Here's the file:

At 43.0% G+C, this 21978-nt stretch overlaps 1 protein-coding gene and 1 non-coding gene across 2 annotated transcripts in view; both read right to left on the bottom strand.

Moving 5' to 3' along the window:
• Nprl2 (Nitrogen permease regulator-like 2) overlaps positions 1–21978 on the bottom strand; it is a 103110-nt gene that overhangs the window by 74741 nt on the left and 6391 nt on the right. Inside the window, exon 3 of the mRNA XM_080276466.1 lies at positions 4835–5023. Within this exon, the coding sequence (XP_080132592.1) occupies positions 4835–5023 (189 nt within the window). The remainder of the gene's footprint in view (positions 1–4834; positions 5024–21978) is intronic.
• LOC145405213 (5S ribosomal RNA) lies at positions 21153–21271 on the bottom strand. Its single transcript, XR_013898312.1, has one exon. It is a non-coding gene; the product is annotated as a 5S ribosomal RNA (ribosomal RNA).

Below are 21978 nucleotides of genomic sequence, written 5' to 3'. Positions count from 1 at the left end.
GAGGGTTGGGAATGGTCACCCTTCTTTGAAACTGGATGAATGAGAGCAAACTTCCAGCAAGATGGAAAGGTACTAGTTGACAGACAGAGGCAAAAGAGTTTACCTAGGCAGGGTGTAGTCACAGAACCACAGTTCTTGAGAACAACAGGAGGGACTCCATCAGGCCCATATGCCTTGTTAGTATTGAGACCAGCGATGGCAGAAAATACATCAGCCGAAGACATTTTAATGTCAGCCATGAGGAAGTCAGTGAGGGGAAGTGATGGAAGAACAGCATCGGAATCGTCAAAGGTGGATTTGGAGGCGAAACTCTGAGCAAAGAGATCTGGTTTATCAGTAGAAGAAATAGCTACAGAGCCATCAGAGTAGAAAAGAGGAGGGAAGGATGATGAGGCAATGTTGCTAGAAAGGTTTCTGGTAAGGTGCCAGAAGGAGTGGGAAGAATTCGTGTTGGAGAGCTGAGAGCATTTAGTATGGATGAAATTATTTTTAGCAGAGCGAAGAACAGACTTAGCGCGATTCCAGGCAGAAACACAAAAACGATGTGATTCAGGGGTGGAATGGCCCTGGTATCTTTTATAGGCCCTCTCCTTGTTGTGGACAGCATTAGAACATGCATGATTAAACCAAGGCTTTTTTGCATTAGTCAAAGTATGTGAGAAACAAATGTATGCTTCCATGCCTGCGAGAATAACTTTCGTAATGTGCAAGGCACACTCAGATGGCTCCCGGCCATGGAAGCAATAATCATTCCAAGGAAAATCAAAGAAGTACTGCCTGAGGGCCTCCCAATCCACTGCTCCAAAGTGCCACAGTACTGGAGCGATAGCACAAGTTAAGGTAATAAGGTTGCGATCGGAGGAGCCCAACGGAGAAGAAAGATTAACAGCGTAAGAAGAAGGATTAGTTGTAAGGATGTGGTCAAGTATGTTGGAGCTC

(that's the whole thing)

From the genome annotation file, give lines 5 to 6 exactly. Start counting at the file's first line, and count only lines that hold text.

Below are 21978 nucleotides of genomic sequence, written 5' to 3'. Positions count from 1 at the left end.
GAGGGTTGGGAATGGTCACCCTTCTTTGAAACTGGATGAATGAGAGCAAACTTCCAGCAAGATGGAAAGGTACTAGTTGACAGACAGAGGCAAAAGAGTTTACCTAGGCAGGGTGTAGTCACAGAACCACAGTTCTTGAGAACAACAGGAGGGACTCCATCAGGCCCATATGCCTTGTTAGTATTGAGACCAGCGATGGCAGAAAATACATCAGCCGAAGACATTTTAATGTCAGCCATGAGGAAGTCAGTGAGGGGAAGTGATGGAAGAACAGCATCGGAATCGTCAAAGGTGGATTTGGAGGCGAAACTCTGAGCAAAGAGATCTGGTTTATCAGTAGAAGAAATAGCTACAGAGCCATCAGAGTAGAAAAGAGGAGGGAAGGATGATGAGGCAATGTTGCTAGAAAGGTTTCTGGTAAGGTGCCAGAAGGAGTGGGAAGAATTCGTGTTGGAGAGCTGAGAGCATTTAGTATGGATGAAATTATTTTTAGCAGAGCGAAGAACAGACTTAGCGCGATTCCAGGCAGAAACACAAAAACGATGTGATTCAGGGGTGGAATGGCCCTGGTATCTTTTATAGGCCCTCTCCTTGTTGTGGACAGCATTAGAACATGCATGATTAAACCAAGGCTTTTTTGCATTAGTCAAAGTATGTGAGAAACAAATGTATGCTTCCATGCCTGCGAGAATAACTTTCGTAATGTGCAAGGCACACTCAGATGGCTCCCGGCCATGGAAGCAATAATCATTCCAAGGAAAATCAAAGAAGTACTGCCTGAGGGCCTCCCAATCCACTGCTCCAAAGTGCCACAGTACTGGAGCGATAGCACAAGTTAAGGTAATAAGGTTGCGATCGGAGGAGCCCAACGGAGAAGAAAGATTAACAGCGTAAGAAGAAGGATTAGTTGTAAGGATGTGGTCAAGTATGTTGGAGCTC